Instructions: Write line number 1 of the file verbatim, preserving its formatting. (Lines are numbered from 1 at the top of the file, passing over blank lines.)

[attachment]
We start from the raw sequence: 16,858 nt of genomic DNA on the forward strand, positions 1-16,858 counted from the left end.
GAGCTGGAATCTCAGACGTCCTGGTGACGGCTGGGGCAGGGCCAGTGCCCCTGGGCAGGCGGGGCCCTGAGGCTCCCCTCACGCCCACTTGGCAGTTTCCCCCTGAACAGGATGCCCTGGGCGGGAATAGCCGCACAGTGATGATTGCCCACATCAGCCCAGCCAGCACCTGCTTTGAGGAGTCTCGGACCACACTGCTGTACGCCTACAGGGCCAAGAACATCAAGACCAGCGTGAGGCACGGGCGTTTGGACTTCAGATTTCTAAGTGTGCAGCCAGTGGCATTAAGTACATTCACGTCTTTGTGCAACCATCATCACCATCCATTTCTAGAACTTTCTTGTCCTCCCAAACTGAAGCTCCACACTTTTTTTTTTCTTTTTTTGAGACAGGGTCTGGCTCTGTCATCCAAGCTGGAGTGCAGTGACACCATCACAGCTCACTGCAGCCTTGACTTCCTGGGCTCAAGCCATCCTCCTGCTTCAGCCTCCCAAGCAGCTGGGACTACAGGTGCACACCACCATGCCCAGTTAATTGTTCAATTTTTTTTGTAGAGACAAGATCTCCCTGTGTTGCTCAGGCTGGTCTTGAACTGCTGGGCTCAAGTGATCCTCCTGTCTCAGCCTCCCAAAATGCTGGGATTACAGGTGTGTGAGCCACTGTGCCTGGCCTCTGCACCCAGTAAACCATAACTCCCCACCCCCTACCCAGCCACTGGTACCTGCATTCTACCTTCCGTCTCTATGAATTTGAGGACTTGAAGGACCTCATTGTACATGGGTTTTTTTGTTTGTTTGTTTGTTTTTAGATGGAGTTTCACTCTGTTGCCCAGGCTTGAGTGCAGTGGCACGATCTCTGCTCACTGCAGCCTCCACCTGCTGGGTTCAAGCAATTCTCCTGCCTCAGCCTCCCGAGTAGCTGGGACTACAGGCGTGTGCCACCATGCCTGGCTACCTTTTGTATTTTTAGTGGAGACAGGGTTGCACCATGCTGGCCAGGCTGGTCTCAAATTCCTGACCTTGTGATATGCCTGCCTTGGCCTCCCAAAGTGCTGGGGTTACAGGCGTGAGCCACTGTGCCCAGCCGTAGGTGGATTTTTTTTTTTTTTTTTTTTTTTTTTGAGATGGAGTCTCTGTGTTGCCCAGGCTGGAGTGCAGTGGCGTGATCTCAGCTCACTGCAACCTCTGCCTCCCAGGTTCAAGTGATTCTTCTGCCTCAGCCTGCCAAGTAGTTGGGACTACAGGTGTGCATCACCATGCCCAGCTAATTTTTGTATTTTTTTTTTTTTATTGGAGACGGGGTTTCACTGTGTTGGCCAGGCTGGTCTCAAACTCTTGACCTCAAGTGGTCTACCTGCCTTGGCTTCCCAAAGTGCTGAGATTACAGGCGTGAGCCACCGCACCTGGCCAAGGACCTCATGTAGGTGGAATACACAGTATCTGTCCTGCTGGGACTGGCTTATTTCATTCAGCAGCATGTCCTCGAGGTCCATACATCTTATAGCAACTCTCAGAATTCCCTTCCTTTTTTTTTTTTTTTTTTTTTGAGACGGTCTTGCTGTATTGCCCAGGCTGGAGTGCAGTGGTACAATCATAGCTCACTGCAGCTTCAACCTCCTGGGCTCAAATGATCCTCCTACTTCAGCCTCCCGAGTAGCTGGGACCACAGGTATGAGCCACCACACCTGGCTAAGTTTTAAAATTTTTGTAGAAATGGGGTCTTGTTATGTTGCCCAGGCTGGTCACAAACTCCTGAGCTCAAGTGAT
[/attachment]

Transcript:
We start from the raw sequence: 16,858 nt of genomic DNA on the forward strand, positions 1-16,858 counted from the left end.